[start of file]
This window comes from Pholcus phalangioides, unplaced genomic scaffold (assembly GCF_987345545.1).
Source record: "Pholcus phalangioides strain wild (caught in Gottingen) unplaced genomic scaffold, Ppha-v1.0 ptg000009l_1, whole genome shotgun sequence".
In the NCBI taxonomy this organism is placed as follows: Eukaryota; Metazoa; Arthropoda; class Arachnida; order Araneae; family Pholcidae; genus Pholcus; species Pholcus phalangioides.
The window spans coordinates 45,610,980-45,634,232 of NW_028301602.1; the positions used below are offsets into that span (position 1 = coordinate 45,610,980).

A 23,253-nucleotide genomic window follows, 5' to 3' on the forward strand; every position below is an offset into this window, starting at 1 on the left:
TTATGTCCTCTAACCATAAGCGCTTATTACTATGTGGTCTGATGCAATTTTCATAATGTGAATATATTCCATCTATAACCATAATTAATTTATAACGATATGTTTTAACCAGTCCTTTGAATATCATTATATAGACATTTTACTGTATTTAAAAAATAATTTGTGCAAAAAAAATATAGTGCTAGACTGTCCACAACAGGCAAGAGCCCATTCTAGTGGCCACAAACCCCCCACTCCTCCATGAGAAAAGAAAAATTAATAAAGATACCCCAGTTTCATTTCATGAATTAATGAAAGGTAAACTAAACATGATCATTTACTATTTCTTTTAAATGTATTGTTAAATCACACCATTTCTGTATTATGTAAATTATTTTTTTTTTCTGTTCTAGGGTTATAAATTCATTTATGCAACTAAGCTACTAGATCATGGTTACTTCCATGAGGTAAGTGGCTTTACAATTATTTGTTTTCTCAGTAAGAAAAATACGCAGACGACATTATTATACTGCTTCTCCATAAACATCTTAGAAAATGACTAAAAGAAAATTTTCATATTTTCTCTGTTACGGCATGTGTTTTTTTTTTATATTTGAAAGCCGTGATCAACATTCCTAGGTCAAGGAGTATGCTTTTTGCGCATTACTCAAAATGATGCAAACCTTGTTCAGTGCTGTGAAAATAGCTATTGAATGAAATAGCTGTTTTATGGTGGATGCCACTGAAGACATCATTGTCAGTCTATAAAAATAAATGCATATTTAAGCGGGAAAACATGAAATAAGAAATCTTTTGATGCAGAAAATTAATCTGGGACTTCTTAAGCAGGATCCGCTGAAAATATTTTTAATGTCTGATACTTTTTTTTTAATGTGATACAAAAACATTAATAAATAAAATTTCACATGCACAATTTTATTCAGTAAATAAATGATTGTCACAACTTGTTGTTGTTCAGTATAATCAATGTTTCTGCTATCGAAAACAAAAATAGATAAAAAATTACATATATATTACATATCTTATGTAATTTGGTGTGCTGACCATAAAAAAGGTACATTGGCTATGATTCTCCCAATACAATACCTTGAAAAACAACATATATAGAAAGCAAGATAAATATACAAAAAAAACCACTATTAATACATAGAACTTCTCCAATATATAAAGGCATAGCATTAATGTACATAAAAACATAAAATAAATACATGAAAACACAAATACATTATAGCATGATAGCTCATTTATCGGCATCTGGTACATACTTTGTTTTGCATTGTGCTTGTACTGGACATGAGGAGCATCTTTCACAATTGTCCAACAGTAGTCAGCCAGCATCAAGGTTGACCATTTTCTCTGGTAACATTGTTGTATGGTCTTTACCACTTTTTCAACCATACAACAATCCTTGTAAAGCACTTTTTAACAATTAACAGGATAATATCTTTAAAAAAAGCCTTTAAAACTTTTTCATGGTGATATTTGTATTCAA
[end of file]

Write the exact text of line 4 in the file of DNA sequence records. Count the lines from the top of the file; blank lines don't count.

The window spans coordinates 45,610,980-45,634,232 of NW_028301602.1; the positions used below are offsets into that span (position 1 = coordinate 45,610,980).